Following two years of negotiations, the Deputy Prime Minister's office drafted a proposal of compensation for heirless property owned by Jewish families before the Holocaust. In 2002, the Cabinet agreed to $18,747,253 (SKK 850 million) in compensation for this property. The entire amount was placed into an account at the Slovak National Bank, and one‑third was made available immediately as needed due to the advancing age of Holocaust survivors. The Jewish community would draw interest on the account for 10 years before receiving the remaining principal. The community intended to use the funds to compensate some community members as well as to fund social, educational, and cultural programs.

UZZNO has filed a lawsuit against Germany to reclaim compensation for monies paid by the wartime Slovak government to Germany to cover the cost of Germany's deportation of 57,000 members of Slovakia's Jewish population. UZZNO lost the lawsuit in 2003 and immediately appealed. Should the German courts refuse the appeal, Jewish leaders plan to take the case to the European Court of Human Rights.

There were no reports of religious detainees or prisoners.

Forced Religious Conversion

There were no reports of forced religious conversion, including of minor U.S. citizens who had been abducted or illegally removed from the United States, or of the refusal to allow such citizens to be returned to the United States.

Abuses by Terrorist Organizations

There were no reported abuses targeted at specific religions by terrorist organizations during the period covered by this report.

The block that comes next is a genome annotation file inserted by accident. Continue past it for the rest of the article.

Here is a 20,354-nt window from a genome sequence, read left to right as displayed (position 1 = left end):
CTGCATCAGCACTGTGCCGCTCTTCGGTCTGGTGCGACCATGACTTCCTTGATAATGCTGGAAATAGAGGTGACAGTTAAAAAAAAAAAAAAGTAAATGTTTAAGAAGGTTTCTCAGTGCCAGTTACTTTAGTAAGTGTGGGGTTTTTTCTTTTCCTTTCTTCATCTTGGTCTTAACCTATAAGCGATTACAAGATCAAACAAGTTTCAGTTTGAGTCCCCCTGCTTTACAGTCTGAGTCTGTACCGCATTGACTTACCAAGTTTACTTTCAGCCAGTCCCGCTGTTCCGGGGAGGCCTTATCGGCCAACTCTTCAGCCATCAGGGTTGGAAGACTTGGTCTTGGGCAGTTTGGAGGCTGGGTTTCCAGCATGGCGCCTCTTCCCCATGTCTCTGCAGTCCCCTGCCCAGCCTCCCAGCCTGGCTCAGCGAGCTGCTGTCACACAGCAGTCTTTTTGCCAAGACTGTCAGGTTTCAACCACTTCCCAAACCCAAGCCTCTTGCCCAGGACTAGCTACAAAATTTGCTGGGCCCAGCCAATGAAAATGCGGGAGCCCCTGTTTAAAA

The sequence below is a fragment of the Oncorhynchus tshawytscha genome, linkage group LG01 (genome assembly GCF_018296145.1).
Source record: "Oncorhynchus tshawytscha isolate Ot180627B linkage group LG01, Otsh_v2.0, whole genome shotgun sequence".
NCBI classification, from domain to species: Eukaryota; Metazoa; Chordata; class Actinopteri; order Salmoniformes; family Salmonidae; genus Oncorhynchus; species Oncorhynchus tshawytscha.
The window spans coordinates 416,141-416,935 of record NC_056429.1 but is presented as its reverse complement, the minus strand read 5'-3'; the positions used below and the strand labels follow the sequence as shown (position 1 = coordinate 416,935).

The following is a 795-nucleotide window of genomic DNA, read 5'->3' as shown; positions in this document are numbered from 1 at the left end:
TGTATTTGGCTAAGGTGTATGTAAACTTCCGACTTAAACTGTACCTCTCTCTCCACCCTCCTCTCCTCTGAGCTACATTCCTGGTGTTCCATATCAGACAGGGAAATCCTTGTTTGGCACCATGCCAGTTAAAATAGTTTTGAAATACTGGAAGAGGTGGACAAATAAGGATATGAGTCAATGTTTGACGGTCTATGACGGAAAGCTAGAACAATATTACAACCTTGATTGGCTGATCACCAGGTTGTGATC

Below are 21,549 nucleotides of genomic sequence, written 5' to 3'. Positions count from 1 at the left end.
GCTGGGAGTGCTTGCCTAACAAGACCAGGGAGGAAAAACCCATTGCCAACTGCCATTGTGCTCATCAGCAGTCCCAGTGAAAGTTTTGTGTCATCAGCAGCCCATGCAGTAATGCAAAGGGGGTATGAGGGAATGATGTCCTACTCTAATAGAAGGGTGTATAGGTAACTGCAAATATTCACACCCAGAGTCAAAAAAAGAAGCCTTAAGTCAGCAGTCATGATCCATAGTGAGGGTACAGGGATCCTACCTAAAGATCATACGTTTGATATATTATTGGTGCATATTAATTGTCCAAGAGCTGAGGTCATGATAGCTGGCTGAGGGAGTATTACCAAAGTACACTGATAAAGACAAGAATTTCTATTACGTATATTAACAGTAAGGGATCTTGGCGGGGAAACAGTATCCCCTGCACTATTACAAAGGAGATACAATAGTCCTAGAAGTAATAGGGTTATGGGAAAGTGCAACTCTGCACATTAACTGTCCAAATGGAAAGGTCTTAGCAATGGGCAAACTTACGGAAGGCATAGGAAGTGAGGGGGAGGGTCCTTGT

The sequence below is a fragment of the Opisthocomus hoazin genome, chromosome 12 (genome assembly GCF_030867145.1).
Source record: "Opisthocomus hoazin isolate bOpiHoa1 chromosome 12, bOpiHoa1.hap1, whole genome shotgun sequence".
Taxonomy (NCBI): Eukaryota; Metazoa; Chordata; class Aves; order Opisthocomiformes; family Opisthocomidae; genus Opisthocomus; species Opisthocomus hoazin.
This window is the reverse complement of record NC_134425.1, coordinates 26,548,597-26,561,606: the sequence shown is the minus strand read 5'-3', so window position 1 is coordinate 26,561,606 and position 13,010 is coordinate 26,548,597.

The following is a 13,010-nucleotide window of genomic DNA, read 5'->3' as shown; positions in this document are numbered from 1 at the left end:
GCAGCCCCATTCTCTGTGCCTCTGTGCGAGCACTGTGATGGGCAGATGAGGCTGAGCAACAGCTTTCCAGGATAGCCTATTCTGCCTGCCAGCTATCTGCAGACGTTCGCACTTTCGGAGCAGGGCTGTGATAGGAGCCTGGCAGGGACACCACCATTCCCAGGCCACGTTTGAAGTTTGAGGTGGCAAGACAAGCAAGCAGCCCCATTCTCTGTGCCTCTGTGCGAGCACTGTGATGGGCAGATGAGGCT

Section III. Societal Attitudes

The generally amicable relationship among religions in society contributed to religious freedom. Few communication problems existed among the major faiths, and there were several ecumenical organizations that fostered closer relationships. The Ecumenical Council of Churches operated and represented several religions.

Anti-Semitism persists among some elements of society, manifested occasionally in incidences of violence and vandalism. According to estimates, 500 to 800 neo-Nazis and 3,000 to 5,000 sympathizers operate in the country and commit serious offenses; however, only a small number of these abuses are prosecuted. The Penal Code stipulates that anyone who publicly demonstrates sympathy towards fascism or movements oppressing human rights and freedoms can be sentenced to jail for up to three years. Police recently broke up a skinhead concert in the eastern part of the country. Legislation is similar to that of neighboring countries, but court delays have prevented comparable improvements in the situation. Religious minorities have not yet had to avail themselves of protections provided by a new anti-discrimination law passed in 2004.

The low number of prosecutions for racially motivated crime generally improved over the past two years because of the creation of a specialized police unit, an advisor in the Bratislava Regional Police, and increased training. Their successes included the arrest of 24 skinheads, including a major neo-Nazi organizer, at a large meeting in 2003. In another 2004 success, the Bratislava Police checked 158 suspected meeting places of extremist groups in an overnight raid, which resulted in 14 arrests. Because of this monitoring unit and its NGO advisory board, the police were better trained in identifying neo-Nazi members and more informed about their activities. Interior Minister Vladimir Palko had an advisor on racially motivated crime who participated actively on the Government's advisory commission with NGOs. The Ministry of Interior has assigned specialists on hate crimes to each of the country's eight regions.